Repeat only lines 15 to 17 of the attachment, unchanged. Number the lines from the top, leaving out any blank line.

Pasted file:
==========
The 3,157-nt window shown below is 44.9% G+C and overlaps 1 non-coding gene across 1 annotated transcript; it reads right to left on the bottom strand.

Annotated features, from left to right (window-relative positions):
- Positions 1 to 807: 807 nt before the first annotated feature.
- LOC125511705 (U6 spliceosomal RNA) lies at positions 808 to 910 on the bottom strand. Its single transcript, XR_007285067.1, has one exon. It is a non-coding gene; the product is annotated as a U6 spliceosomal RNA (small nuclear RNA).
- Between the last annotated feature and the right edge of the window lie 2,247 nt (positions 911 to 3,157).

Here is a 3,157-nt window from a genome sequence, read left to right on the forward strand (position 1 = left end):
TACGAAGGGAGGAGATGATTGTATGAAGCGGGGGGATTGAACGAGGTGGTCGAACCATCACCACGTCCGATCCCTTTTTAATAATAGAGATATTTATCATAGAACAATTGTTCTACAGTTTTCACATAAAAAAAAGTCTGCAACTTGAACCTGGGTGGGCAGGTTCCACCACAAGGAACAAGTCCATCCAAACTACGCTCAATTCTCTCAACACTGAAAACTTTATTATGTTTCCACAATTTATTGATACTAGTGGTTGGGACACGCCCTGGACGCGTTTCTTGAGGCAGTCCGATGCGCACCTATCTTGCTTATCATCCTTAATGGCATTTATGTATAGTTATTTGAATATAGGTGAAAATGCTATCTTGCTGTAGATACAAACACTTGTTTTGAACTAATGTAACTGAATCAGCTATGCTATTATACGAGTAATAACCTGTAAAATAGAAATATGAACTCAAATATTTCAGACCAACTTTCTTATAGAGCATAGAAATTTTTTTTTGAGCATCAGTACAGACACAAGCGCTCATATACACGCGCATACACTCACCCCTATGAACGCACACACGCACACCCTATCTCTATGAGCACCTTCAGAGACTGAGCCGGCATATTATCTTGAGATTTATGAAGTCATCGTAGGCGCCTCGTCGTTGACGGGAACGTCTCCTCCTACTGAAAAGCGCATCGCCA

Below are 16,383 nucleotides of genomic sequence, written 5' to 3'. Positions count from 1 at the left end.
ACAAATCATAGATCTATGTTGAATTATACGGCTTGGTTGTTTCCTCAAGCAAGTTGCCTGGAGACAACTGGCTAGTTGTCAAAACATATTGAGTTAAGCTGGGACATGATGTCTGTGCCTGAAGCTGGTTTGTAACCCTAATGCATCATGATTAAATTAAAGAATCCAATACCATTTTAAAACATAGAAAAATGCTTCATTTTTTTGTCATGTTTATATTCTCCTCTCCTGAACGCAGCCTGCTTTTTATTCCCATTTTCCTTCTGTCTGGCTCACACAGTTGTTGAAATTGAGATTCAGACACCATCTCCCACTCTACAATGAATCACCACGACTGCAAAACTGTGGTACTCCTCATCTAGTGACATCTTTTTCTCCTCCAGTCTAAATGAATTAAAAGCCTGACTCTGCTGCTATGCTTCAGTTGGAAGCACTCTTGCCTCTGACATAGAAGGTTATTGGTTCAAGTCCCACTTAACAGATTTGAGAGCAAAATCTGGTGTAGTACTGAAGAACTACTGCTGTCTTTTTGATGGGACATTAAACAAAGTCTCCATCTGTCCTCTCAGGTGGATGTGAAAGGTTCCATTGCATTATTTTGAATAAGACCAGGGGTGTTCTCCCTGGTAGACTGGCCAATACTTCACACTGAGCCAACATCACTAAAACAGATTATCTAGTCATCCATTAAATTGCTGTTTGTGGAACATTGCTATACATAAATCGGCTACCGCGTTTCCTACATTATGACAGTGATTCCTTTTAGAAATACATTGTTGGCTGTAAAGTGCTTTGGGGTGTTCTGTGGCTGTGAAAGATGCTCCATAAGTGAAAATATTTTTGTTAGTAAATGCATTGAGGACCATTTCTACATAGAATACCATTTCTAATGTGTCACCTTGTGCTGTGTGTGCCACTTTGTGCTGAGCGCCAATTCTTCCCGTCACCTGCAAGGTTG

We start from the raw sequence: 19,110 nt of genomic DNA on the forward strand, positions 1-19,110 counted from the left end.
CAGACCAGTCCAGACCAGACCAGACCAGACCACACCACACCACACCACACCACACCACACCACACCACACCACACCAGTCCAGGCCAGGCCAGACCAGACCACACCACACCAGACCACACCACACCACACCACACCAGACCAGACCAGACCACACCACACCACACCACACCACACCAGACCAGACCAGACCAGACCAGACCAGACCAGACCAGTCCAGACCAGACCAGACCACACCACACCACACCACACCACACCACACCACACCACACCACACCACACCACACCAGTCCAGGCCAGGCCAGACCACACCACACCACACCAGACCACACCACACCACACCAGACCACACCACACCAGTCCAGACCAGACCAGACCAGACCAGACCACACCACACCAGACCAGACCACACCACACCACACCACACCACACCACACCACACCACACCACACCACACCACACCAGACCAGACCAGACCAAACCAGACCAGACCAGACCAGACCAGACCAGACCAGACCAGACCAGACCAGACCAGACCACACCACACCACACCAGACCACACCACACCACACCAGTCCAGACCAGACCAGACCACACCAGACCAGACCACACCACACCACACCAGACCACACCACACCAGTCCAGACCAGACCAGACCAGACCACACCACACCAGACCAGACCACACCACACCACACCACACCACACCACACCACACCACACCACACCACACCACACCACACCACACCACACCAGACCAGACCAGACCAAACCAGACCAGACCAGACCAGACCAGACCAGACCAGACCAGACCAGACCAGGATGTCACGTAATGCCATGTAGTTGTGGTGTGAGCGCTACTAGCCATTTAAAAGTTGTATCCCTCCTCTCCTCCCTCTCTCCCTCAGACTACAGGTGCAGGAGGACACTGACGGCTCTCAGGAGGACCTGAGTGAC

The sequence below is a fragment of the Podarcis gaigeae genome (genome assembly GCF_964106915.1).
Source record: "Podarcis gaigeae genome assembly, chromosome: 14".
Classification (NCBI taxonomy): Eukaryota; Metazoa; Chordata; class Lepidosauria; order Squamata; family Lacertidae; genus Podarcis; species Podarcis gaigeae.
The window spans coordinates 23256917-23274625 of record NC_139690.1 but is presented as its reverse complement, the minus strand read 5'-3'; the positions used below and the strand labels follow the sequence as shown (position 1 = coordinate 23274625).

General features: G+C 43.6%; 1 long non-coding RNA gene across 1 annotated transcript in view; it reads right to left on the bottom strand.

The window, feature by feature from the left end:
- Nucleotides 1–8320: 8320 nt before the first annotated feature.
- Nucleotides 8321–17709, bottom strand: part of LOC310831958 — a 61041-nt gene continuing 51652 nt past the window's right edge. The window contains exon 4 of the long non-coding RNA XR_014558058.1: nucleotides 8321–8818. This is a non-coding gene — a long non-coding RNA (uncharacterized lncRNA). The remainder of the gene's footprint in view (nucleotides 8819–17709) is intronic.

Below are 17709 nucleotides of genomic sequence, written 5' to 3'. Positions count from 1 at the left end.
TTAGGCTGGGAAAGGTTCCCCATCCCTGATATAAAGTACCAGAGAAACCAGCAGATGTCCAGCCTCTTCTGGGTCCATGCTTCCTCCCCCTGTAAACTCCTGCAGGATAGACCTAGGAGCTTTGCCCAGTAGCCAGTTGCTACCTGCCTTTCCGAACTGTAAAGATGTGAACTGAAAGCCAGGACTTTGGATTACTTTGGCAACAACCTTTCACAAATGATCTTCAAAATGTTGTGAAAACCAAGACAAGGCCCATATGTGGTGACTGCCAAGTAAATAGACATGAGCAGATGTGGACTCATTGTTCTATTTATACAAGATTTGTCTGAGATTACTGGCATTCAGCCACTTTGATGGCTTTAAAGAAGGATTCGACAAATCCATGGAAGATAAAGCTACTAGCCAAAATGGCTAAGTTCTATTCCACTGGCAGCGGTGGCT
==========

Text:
The window spans coordinates 23256917-23274625 of record NC_139690.1 but is presented as its reverse complement, the minus strand read 5'-3'; the positions used below and the strand labels follow the sequence as shown (position 1 = coordinate 23274625).

General features: G+C 43.6%; 1 long non-coding RNA gene across 1 annotated transcript in view; it reads right to left on the bottom strand.

The window, feature by feature from the left end: